The Delhi high court will on Thursday pronounce its verdict on a plea filed by Greenpeace activist Priya Pillai challenging her offloading on January 11 from a flight to London at the IGI airport in New Delhi.
Justice Rajiv Shakdher will pronounce the verdict after the court had reserved the order in the case on February 19.
Pillai had challenged the Centre's move to disallow her to travel to London where she was to brief British parliamentarians on the violation of rights of forest-dwelling communities affected by coal mining in Madhya Pradesh's Mahan area. The government had also issued a look out circular (LOC) in Pillai's name.
Senior advocate Indira Jaising, who appeared for Pillai, argued that the LOC was issued "without any authority of law".
"There is no law that has been invoked by the government to justify their action of preventing her from exercising her fundamental right of speech and expression before members of parliament in Britain," Jaising had told the court.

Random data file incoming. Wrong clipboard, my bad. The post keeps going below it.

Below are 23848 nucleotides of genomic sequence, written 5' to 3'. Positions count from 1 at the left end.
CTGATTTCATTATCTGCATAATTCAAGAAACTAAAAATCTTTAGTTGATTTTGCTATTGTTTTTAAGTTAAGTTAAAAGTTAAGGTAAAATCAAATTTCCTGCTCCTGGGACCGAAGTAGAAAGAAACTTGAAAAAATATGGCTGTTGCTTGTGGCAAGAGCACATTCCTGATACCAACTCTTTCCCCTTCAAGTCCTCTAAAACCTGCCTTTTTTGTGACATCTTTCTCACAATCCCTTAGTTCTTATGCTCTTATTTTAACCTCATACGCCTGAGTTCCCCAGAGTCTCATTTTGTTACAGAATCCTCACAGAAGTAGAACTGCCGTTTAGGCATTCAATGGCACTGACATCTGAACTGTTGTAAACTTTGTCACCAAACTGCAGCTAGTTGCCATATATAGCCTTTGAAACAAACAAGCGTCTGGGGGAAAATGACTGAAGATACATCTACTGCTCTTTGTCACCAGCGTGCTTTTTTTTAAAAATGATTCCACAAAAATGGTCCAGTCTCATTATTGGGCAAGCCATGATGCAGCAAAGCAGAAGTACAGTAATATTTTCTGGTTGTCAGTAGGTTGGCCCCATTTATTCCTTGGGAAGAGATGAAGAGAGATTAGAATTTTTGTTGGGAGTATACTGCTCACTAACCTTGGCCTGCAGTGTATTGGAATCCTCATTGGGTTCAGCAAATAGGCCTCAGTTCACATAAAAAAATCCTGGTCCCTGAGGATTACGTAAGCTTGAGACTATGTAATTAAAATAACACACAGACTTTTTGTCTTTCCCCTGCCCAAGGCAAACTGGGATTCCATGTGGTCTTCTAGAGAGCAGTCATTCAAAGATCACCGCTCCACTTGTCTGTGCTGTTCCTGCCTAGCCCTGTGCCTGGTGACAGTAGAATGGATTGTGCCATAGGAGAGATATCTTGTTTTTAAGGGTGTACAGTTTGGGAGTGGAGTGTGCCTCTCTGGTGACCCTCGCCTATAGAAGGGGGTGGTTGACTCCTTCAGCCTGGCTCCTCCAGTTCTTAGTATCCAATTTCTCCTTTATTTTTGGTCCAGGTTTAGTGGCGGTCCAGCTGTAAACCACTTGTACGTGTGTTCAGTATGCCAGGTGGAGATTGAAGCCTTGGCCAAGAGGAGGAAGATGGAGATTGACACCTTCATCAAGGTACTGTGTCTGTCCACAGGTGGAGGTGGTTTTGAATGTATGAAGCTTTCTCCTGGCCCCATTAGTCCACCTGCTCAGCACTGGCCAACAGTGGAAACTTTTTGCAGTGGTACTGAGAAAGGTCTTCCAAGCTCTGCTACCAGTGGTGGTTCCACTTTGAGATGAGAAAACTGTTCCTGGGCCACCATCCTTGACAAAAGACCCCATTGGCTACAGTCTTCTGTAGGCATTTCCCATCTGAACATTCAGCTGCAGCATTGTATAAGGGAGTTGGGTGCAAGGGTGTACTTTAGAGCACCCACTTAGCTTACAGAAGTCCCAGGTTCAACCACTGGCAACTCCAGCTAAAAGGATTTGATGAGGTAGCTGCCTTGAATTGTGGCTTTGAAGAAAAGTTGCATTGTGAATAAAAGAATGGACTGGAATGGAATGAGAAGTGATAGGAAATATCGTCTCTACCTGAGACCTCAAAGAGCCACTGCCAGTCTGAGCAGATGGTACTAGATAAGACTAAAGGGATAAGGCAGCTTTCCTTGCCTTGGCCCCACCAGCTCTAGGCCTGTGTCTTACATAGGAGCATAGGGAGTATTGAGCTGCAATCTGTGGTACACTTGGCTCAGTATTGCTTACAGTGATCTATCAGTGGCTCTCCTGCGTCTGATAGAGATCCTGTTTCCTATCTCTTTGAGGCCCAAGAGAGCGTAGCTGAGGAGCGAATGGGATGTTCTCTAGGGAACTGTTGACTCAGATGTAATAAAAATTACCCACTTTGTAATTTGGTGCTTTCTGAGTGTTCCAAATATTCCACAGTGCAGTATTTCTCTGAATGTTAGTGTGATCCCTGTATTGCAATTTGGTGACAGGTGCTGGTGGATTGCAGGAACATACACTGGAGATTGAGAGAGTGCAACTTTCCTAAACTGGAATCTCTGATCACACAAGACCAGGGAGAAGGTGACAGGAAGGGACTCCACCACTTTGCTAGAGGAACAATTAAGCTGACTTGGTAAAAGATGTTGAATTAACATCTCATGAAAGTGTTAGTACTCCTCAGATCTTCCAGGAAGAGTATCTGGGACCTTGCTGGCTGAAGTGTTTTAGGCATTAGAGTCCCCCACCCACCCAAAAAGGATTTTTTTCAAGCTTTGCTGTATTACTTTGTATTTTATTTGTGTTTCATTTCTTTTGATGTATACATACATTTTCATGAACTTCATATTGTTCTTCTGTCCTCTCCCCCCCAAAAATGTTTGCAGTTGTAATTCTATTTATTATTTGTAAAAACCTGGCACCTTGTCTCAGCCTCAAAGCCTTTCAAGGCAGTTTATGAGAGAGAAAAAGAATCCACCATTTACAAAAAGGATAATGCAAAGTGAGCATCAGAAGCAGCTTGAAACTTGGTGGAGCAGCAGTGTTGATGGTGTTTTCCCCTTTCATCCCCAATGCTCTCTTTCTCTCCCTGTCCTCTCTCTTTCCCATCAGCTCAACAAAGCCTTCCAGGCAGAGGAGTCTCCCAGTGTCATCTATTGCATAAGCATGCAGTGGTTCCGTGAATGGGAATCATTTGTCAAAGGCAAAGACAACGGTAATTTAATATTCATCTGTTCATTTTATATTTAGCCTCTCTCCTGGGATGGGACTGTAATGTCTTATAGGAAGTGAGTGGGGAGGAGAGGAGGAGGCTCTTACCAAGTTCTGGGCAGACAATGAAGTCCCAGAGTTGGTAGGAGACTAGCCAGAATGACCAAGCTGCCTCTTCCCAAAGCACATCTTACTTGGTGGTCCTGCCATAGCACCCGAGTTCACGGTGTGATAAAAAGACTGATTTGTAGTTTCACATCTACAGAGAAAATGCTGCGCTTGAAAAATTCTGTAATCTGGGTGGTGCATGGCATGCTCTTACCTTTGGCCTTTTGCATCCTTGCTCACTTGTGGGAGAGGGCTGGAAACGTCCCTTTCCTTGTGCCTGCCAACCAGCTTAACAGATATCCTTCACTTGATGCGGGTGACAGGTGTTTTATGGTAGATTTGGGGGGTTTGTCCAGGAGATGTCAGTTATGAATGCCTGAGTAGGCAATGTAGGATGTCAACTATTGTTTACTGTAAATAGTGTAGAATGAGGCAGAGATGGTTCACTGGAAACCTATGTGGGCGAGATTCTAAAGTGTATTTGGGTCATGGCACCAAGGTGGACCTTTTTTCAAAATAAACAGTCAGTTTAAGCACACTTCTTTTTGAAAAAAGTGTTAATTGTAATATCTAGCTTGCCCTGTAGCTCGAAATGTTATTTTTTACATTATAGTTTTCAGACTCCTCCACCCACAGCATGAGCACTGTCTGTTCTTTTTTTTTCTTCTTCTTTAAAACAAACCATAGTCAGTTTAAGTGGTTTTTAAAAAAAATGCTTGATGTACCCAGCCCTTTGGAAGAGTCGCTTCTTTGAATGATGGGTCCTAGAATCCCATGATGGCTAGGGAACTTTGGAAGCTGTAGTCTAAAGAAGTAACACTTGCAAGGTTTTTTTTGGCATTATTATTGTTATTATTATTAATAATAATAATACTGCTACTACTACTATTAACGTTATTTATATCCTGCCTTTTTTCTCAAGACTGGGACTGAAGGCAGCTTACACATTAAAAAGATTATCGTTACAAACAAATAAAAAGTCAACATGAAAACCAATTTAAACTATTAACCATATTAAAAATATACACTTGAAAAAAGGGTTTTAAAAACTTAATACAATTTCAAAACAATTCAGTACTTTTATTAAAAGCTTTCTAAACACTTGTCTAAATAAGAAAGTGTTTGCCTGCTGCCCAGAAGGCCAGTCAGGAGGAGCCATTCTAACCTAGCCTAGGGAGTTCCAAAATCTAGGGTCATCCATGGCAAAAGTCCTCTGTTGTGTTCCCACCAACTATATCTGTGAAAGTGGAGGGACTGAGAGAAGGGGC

"The conflict here is between a multinational company and the tribals… In my case, I am espousing the rights of tribals who are a part of the Indian Union. This cannot be termed as anti-national or secessionist," Pillai had said.
The Centre had justified the issuance of the LOC saying that Pillai was traveling abroad with "specific anti-India agenda". It had also argued that her campaign against the government would have impacted the country's image abroad, "at a time when India is looking forward to foreign direct investments".
The high court had earlier termed the central government's decision to prevent Pillai from leaving India on the ground that she would project a negative image of the country at the international level as "inappropriate".
Pillai was invited to talk about her campaign with local communities in Mahan, where a proposed coal mining project is allegedly threatening to uproot the lives and livelihood of the community.
(With IANS inputs)